A heavily bundled up man looks out over the murky waters of the Trinity River. A thick overcast is muting the sunrise sky to a washed out gray. His bright orange jacket stands out like highlighter marks on dull white paper. He waits for the thumbs up from his comrades on the airboat below. Within seconds, the mechanical lock gates create a stir in the still water. Salt and fresh water collide, waking up wildlife along the Wallisville Lake Project. Egrets and pelicans—the proverbial early birds—are getting their fill.
For most coastal Texas residents, this might sound like the start of an ideal fishing trip. For the USACE Galveston Natural Resource Specialists—or Park Rangers—this is another day at the office.
Most of their days are spent outdoors anyways. Today, however, has a very specific goal.
The Park Rangers are up early on a cold February morning to catch abandoned crab traps.
Eric Angle, lead park ranger at the Wallisville Project, Brandon Moerhle of the Houston Project Office, and Mark Tyson of the Wallisville Project, are spending their day scouring the lake rounding up and discarding as many crab traps as they can find. [Watch a video of the day’s events on our YouTube channel.]
They aren’t doing this to antagonize local fishermen, however.
The Texas Parks and Wildlife Department allows the removal of traps once a year for a ten-day period starting on the third Friday in February, Angle said. “Any crab trap left in the water during that time is considered abandoned.”
“All types of wildlife can be impacted by the abandoned traps,” Tyson said. This includes fish, crabs, birds, and mammals. The abandoned traps also provide harborage for invasive plant species, which can throw of the lake’s unique ecosystems.
If left unchecked, the abandoned traps can keep fishing and trapping crabs or other unintended prey for months, possibly years.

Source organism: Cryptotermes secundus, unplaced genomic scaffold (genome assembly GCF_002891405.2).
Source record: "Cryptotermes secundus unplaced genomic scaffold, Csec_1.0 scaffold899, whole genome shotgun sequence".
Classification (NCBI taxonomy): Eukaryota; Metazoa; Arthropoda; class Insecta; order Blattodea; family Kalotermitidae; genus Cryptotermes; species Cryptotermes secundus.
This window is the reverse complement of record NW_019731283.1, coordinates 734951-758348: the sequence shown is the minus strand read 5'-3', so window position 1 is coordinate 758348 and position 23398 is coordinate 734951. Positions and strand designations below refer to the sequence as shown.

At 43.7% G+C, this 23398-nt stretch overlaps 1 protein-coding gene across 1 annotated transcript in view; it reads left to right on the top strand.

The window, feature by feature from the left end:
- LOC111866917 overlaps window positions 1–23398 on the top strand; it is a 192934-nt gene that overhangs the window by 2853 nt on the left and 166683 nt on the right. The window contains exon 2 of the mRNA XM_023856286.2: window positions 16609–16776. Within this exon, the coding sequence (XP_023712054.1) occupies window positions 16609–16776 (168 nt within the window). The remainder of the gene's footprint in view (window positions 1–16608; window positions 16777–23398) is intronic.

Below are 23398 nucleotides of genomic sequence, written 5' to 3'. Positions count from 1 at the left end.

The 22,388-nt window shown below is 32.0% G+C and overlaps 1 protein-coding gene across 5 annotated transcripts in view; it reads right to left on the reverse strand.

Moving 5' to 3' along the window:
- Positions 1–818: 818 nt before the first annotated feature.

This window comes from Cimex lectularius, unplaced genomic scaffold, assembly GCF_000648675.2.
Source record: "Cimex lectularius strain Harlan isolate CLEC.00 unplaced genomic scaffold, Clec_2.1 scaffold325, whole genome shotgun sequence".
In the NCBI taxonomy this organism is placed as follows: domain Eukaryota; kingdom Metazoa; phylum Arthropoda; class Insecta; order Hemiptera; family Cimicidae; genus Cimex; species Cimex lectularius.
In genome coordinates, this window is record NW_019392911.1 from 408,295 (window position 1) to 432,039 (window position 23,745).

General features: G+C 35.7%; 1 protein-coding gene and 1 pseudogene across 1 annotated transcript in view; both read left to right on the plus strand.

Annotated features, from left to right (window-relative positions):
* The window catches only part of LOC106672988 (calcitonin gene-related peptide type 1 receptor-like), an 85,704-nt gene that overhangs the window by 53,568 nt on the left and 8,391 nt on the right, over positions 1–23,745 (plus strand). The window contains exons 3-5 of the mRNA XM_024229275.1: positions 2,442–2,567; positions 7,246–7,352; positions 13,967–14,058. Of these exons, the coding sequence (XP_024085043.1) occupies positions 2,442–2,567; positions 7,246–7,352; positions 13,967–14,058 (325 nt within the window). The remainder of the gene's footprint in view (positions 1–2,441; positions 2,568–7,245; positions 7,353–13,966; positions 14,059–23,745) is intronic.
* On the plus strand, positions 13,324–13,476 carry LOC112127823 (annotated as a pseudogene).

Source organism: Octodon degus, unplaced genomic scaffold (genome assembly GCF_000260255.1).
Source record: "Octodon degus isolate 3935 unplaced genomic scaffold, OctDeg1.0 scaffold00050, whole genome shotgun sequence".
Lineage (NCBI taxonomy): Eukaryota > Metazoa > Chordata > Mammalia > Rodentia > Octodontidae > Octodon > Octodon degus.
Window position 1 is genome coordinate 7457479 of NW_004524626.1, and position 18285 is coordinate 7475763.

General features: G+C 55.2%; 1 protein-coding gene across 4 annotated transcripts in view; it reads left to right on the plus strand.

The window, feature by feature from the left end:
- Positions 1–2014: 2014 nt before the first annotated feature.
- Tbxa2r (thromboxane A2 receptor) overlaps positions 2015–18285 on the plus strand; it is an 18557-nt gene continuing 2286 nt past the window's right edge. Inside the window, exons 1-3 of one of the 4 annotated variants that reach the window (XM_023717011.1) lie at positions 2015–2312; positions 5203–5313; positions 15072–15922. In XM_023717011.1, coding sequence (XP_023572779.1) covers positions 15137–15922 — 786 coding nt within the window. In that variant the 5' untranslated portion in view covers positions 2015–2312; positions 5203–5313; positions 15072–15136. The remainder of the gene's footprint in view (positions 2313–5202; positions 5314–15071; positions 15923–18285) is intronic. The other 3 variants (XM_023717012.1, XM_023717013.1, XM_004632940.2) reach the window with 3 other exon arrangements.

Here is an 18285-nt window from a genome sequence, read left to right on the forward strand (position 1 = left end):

“Not to mention, the traps are also an eyesore for the public who come out to view the wildlife,” Angle said.
Keeping the property looking good is just a drop in the bucket of their responsibilities. These Park Rangers do so much to keep Wallisville and all other USACE-owned areas up to par—not just for the taxpaying public—but for the hundreds of flora and fauna species that call these places home.
“As Natural Resource Specialists we have a duty to manage the fish and wildlife in a condition as close to how it was before the project was established,” Angle said.
“We also have a duty to protect our visitors and their vessels,” Tyson said, adding that the crab traps also pose a hazard to outboard motors.
A mission like this calls for great coordination across the Galveston District, pulling Park Rangers from the Houston Project Office, Wallisville, and headquarters.
“This was also a great team building exercise that gave us an opportunity to improve the project and strengthen the bonds between our staff,” Tyson said.
The crab trap round-up is just one of the many ways the Galveston District promotes environmental stewardship, regulates waterways, manages natural resources, and maintains a variety of recreational opportunities for Texans.
“Bottom line, we have to keep the project clean and safe for everyone,” Tyson said.